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Wow - sounds like first of all you need to get your Dad to understand that you NEED help, one way or another.  That really sucks; you have my sympathy.  And your *#^%*& Family Physician has his head up his ass.  If nothing else, he should have referred you to a therapist to talk this out some more.  Grrrrr.

Can you just make an appointment with someone, then have the bill submitted to insurance without Dad knowing ahead of time?  (I'm assuming you can't see the University Psychiatrist again now, cuz it's summer?  Or did you just not "click" with him?  Do they have other individuals you could get an appointment with?) 

If I were you, I wouldn't be looking at any specific medications, beyond the broad class of mood stabilizers perhaps.  Or maybe the atypical antipsychotics (don't let the name scare you, they help lots of people with other issues).  The fact that none of the AD's have helped will be a big clue to a mental health professional.  In my case, it was a tip-off that I was bipolar2.  From there, you can explain your concerns, such as weight gain, and together choose a specific med to try next.  Trileptal was the first one I tried, and it has been wonderful.

Other than that, I'd encourage you to browse the Personality Disorders board, and see whatcha think.  If it's slow now, just post and I bet you'll see people coming out of the woodwork to give support.  I think there are lots of CrazyBoards regulars with Borderline or other PD diagnoses.

Edited to add:  I would say check out specifically the last thread on the board, about "How did I get this way".  And there's also a goldmine of info on the archived board here:  http://www.crazymeds.us/cgi-bin/yabb/YaBB...oard=borderline

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Julia,

First of all, I admire how you've stuck it out in college with the difficulties you've been experiencing. A lot of people find they need to take time off, and if this turns out to be the case with you, just go for it. OTOH, the summer gives you a perfect opportunity to try new meds with a lower probability that they will impact your college career in a significant way. (I have recurrent, treatment-resistant major depressive disorder, and it definitely colored my college experience in terms of what I was able to achieve and how I socialized during that time.)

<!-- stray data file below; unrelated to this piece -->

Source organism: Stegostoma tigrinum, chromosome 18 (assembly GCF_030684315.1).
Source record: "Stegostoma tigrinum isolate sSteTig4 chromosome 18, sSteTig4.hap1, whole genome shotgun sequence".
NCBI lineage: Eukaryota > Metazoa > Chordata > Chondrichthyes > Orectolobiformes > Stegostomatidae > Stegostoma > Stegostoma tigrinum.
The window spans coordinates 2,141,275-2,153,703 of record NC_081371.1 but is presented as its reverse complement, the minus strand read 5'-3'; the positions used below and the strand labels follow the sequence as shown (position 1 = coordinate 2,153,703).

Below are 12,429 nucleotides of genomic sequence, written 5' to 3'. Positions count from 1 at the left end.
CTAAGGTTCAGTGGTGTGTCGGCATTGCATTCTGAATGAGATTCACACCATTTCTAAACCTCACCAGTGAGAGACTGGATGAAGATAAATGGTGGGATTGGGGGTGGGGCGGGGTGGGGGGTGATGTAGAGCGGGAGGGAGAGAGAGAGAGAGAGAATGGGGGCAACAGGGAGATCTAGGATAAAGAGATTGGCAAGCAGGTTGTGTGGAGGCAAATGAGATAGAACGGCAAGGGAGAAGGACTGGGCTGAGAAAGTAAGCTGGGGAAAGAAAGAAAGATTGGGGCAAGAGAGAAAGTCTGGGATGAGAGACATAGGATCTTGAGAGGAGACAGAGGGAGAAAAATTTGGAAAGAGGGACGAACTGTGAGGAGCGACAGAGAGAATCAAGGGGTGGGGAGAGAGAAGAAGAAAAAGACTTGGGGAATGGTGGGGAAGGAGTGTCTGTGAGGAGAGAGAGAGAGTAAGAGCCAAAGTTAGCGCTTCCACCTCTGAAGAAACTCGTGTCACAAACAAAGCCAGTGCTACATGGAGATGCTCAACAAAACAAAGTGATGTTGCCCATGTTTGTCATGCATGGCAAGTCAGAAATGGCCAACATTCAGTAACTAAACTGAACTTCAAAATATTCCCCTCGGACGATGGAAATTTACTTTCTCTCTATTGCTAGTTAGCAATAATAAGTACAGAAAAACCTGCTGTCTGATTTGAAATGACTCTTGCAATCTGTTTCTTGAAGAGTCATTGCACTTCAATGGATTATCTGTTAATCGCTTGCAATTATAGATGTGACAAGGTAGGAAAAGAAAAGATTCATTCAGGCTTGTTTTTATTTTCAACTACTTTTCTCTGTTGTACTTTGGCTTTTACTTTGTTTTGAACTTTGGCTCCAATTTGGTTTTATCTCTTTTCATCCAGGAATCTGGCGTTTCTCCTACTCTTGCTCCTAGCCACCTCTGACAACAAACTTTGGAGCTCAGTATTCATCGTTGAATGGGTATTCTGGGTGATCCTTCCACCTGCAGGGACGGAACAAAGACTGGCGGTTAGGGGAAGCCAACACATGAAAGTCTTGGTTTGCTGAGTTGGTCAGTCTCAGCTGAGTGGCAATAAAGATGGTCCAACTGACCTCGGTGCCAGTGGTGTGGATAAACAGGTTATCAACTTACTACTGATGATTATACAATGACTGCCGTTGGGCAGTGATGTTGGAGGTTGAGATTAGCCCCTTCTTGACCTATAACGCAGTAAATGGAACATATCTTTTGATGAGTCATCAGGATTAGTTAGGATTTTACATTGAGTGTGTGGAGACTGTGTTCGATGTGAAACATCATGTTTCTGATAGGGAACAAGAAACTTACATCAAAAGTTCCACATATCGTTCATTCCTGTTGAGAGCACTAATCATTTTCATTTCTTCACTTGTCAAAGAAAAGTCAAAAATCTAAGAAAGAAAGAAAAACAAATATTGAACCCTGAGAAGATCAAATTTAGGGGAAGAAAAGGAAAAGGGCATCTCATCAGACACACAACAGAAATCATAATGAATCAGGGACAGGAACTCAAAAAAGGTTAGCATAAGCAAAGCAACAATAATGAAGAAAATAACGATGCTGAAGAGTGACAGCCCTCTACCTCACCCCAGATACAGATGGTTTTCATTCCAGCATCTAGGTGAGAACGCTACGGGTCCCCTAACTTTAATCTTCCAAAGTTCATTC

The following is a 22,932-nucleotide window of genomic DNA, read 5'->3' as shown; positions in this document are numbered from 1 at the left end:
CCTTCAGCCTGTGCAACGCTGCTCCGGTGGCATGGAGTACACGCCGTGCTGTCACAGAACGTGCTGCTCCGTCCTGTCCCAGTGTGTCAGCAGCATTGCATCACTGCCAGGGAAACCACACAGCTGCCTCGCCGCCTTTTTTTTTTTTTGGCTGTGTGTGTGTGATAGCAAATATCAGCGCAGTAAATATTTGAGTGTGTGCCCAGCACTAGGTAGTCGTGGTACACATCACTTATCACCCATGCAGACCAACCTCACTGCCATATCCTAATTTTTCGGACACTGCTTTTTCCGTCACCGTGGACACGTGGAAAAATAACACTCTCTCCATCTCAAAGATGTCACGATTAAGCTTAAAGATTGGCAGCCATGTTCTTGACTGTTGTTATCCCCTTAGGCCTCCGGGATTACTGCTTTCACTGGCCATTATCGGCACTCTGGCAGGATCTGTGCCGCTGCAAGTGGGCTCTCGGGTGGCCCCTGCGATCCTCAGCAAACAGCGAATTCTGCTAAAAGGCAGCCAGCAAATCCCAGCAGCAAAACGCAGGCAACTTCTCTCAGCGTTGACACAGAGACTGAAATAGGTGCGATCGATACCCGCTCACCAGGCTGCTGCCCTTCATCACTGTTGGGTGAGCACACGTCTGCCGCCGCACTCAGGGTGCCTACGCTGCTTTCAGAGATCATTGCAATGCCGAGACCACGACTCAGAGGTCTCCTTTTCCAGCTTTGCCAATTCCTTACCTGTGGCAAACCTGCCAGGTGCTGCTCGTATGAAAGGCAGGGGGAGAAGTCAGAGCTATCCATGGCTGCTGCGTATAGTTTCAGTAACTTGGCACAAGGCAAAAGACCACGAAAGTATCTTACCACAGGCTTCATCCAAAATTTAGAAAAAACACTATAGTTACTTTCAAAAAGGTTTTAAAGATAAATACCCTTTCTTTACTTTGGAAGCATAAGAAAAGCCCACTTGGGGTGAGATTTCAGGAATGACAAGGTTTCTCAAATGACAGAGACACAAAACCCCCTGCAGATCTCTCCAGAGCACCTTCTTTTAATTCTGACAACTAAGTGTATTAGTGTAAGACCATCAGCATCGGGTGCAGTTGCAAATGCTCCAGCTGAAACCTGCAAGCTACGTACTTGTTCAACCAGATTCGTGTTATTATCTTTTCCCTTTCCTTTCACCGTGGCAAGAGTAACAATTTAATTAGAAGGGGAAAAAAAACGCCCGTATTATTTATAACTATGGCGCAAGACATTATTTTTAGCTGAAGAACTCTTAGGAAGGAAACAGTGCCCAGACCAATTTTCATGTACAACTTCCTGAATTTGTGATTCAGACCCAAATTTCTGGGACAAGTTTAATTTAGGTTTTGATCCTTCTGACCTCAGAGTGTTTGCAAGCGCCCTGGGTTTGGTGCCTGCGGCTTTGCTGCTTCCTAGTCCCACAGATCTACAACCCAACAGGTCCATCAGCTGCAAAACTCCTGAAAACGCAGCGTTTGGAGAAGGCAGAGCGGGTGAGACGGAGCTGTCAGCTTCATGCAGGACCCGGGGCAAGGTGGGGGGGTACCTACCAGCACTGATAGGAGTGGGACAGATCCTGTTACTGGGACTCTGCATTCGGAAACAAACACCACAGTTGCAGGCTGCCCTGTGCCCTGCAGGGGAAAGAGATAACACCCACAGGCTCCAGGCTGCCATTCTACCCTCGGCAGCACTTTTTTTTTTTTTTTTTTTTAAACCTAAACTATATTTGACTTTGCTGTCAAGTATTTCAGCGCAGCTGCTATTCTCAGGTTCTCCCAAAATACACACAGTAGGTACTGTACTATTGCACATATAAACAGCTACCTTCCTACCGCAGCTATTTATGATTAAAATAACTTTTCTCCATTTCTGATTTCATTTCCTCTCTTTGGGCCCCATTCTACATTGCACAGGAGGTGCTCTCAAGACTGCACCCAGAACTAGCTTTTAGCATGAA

This means that NOW is the time you need to talk to your dad about what you know you need. If you were a diabetic, he wouldn't deprive you of seeing a doctor and getting insulin, or of routine glaucoma checkups, would he? If you can, talk to him about the biological nature of your illness. IMO, I wouldn't go into too much detail about the kinds of medication you've tried (unless he already knows) or the classes of meds you may have to go to for relief (anticonvulsants, atypical antipsychotics, etc.) -- just give him the information that will lead him to the point where you need him to be. Maybe a good psychiatrist can help you convince him of this. The bottom line is this: if mental illness goes untreated for too long, the chances of remission are lower and the chances of recurrence are higher.

My father was (and remains) the same way: there is nothing wrong with me that a little fortitude and pulling-myself-up-by-the-bootstraps won't cure. Of course, I now have the luxury of being older and self-supporting, and so I've cut him out of my life because he'll just never understand me. Not that this is a healthy thing, but it sure makes my life easier than having to keep explaining the organic basis of my illness and defending myself to him. In fact, his ignorance is probably the main reason why my depression went untreated for the many years it did. (Indeed, in rare moments of extreme self-pity I'll always wonder if the progress of my illness would have been different had he been a better parent.)

As for the meds, sometimes it takes a combination, or "cocktail," to get the desired effect, i.e., relief of symptoms. It sounds like your GP was trying one thing at a time. A skilled psychiatrist will know what drugs to try, and what combinations, given the set of symptoms you present. You may even need to find a psychiatrist who has a strong background in psychopharmacology and meds management, and you probably also ought to supplement this treatment with psychotherapy.

Good luck,

clumsycrawling

P.S. I'm in the process of adjusting my cocktail for depression -- I'm on Effexor (antidepressant), Abilify (atypical antipsychotic), and Dexedrine (stimulant) ... so you see, these classes of meds have off-label uses that most NT people wouldn't ever understand.

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Julia,

Oh, man. Unsupportive parents who have control of the insurance. Yech. But don't you carry an insurance card for when you're away from home or in the car? If you do, most insurance carriers have websites where you'll be able to read about what your benefits are and whether or not you need preauthorization to see a psychiatrist or therapist. You'll also be able to see a list of the doctors, therapists and hospitals that are covered by your policy. If you're in college, you don't need your dad's permission to see a doctor. Nor will he get the bill.

Like others have suggested, read through the posts on the personality disorders board. And on the main crazymeds site there is a section for support groups and information sites. There's a lot of information available here and on the web.

Welcome and keep posting.

Greeny

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